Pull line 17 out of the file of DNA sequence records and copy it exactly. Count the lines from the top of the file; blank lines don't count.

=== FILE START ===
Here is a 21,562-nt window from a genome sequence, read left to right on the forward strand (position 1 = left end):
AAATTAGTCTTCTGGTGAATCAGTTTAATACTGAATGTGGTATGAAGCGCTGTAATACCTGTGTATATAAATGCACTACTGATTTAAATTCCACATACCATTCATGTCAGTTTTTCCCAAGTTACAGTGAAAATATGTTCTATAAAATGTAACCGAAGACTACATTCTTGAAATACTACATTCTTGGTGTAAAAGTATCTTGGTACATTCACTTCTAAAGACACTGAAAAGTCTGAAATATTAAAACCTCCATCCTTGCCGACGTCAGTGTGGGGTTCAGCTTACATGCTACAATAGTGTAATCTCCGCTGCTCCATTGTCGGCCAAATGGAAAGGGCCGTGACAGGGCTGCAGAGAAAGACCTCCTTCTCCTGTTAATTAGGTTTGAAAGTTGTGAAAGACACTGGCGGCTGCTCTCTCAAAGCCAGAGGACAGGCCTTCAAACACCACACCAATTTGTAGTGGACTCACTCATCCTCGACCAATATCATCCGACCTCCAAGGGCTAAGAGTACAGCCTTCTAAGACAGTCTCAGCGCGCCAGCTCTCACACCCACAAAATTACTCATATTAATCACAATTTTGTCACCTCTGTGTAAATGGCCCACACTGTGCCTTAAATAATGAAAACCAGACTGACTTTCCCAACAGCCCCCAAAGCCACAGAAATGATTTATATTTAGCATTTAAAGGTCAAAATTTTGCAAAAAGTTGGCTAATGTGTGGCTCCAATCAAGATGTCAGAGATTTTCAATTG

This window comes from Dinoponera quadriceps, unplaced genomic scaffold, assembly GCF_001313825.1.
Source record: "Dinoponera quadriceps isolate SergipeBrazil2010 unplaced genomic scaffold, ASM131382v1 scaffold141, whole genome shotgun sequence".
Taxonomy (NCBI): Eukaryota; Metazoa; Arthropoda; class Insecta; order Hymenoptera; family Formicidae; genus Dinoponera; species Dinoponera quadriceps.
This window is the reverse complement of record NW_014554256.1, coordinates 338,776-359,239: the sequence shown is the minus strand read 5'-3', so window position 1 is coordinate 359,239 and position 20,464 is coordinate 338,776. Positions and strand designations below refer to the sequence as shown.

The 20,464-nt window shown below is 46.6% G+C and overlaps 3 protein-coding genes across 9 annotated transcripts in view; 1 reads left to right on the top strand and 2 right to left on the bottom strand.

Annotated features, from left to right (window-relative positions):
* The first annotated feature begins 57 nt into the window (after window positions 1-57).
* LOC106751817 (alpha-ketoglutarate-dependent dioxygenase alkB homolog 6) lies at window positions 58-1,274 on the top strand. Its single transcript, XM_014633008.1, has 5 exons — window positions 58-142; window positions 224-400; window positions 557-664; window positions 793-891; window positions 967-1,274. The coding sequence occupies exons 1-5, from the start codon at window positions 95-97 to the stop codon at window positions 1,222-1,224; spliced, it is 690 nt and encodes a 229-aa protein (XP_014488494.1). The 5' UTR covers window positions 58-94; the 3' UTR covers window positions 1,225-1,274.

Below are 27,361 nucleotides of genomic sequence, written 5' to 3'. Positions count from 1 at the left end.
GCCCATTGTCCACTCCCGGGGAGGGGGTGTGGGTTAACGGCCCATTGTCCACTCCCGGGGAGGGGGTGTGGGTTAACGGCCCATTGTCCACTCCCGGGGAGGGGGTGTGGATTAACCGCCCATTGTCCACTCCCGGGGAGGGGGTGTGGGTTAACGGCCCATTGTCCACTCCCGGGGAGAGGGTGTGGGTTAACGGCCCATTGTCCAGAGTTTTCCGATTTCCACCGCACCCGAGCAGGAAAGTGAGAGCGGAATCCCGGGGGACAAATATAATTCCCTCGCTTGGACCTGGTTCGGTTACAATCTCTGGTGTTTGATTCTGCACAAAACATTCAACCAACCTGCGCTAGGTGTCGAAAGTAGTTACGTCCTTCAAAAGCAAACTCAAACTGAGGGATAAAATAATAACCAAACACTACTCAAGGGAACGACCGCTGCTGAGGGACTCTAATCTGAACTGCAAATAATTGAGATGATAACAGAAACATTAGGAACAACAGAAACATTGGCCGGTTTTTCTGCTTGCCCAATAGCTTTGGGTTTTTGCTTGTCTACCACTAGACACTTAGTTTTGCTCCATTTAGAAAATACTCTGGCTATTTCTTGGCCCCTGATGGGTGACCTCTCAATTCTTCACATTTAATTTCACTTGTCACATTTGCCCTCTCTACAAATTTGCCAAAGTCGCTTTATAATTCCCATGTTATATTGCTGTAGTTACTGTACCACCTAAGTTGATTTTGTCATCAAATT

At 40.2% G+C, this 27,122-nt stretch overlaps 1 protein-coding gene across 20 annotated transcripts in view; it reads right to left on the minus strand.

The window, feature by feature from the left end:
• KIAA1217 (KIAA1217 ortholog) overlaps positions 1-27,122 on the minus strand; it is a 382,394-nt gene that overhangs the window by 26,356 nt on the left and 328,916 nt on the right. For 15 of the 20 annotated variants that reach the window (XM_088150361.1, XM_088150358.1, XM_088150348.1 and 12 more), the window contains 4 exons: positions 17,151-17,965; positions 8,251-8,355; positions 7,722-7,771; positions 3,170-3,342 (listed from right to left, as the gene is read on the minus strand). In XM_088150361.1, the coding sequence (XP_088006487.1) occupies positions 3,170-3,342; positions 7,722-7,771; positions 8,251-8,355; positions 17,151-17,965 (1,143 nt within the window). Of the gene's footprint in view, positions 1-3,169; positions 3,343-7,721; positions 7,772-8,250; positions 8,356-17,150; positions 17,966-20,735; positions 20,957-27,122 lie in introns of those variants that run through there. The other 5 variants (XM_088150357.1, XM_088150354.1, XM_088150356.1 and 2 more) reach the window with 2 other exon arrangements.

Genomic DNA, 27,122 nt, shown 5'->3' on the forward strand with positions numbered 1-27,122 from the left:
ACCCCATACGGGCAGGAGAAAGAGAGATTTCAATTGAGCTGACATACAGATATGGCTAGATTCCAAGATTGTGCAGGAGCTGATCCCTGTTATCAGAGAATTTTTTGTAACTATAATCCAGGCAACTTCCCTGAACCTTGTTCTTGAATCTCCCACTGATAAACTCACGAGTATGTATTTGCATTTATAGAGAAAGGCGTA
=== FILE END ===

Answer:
ACCCCATACGGGCAGGAGAAAGAGAGATTTCAATTGAGCTGACATACAGATATGGCTAGATTCCAAGATTGTGCAGGAGCTGATCCCTGTTATCAGAGAATTTTTTGTAACTATAATCCAGGCAACTTCCCTGAACCTTGTTCTTGAATCTCCCACTGATAAACTCACGAGTATGTATTTGCATTTATAGAGAAAGGCGTA